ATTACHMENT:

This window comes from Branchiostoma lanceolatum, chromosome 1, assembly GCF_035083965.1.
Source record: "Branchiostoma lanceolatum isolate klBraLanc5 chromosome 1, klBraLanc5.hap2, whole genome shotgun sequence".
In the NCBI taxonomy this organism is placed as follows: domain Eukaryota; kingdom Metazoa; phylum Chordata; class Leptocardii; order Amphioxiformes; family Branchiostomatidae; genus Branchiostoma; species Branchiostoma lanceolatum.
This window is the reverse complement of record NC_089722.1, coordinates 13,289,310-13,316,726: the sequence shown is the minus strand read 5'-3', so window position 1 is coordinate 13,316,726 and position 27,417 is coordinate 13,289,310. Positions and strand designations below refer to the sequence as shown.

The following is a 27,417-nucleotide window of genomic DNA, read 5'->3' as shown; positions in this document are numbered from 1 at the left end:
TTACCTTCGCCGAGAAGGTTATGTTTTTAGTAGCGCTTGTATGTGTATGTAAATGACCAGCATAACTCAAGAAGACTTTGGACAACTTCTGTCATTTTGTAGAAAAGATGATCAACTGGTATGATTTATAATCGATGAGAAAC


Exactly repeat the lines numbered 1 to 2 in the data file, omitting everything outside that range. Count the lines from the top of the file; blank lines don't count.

This window comes from Branchiostoma lanceolatum, chromosome 1, assembly GCF_035083965.1.
Source record: "Branchiostoma lanceolatum isolate klBraLanc5 chromosome 1, klBraLanc5.hap2, whole genome shotgun sequence".